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Marlins players most impacted by latest Baseball-Reference WAR update

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New methodology behind Defensive Runs Saved and updated park factors have changed the website’s player value approximations.

MLB: Miami Marlins at Pittsburgh Pirates
Miguel Rojas will have a tough time accepting that approximately one-quarter of his career value has suddenly disappeared.
Charles LeClaire-USA TODAY Sports

Every March, the invaluable research tool Baseball-Reference retroactively adjusts its Wins Above Replacement (WAR) calculations. The 2020 update is more dramatic than usual, particularly for several Marlins players past and present.

Sports-Reference.com has the full blog post detailing why these players’ value have changed.

Longtime Fish Stripes readers may be aware that myself and most of the staff prefer conducting our analysis using the FanGraphs version of WAR (abbreviated fWAR). We will continue to do so, but the Baseball-Reference (rWAR) update deserves mention nonetheless.

  • We begin with the “bad” news. Miguel Rojas, the heart and soul of the Marlins, acclaimed by fans and teammates for his defensive fundamentals and versatility, is one of the biggest losers here. All measurements of Defensive Runs Saved (DRS) since 2013 have been revised using the PART system. In Rojas’ case, his 2018 season rWAR was lowered from 2.4 to 1.3, and similarly, his 2019 rWAR is now 1.4 (previously 2.4). In a single weekend, he has lost nearly one-quarter of his overall career value, dropping from 9.0 rWAR to 6.8 rWAR.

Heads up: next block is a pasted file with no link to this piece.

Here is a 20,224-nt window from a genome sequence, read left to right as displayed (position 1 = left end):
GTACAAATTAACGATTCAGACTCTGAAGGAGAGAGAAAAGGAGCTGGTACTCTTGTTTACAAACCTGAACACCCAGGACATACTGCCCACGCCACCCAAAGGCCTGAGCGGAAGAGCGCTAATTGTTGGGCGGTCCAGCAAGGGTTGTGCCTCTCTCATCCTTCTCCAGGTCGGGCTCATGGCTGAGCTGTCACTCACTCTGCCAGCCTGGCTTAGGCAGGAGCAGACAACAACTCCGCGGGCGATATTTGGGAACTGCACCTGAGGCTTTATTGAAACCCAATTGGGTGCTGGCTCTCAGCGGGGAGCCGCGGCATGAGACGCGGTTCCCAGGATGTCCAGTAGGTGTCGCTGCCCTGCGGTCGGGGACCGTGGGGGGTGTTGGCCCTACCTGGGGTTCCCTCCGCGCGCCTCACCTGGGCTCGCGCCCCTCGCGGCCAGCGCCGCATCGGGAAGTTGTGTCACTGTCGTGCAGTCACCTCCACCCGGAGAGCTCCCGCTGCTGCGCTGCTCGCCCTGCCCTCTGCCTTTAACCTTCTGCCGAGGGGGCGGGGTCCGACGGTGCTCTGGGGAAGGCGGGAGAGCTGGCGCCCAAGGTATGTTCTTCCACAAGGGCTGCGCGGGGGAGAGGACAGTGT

Fish Stripes original GIF

Conveniently, we just had Mark Simon as a guest on Fish Bites whose company, Sports Info Solutions, is responsible for the new DRS methodology.

  • You weren’t crazy: Adeiny Hechavarría really was a slicker fielder for the Marlins than he ever got credit for...until now. Hech’s rWAR from each of his first three seasons in Miami has been boosted thanks to the PART system. He peaked during the 2015 campaign (2.6 rWAR/12 DRS).
  • The 2019 Marlins team defense had been valued at -7 DRS before the update compared to 19 DRS now. Starlin Castro, for example, emerges from this looking better than initially believed.
  • José Ureña gets singled out in the Sports-Reference post as a major beneficiary of re-computed park factors. Marlins Park played more favorably for hitters in 2019 than in previous seasons, which is considered when recalculating a pitcher’s Wins Above Replacement over the entire 2017-2019 three-year span. Ureña’s 2018 season is credited with an additional 0.7 wins as a result.

Other Marlins whose values have fluctuated due to the aforementioned DRS and park factor updates:

Got some extra time on your hands while waiting out the pandemic? Well, Alex Bonilla of Sports-Reference put together a comprehensive spreadsheet of all the players impacted by the rWAR update.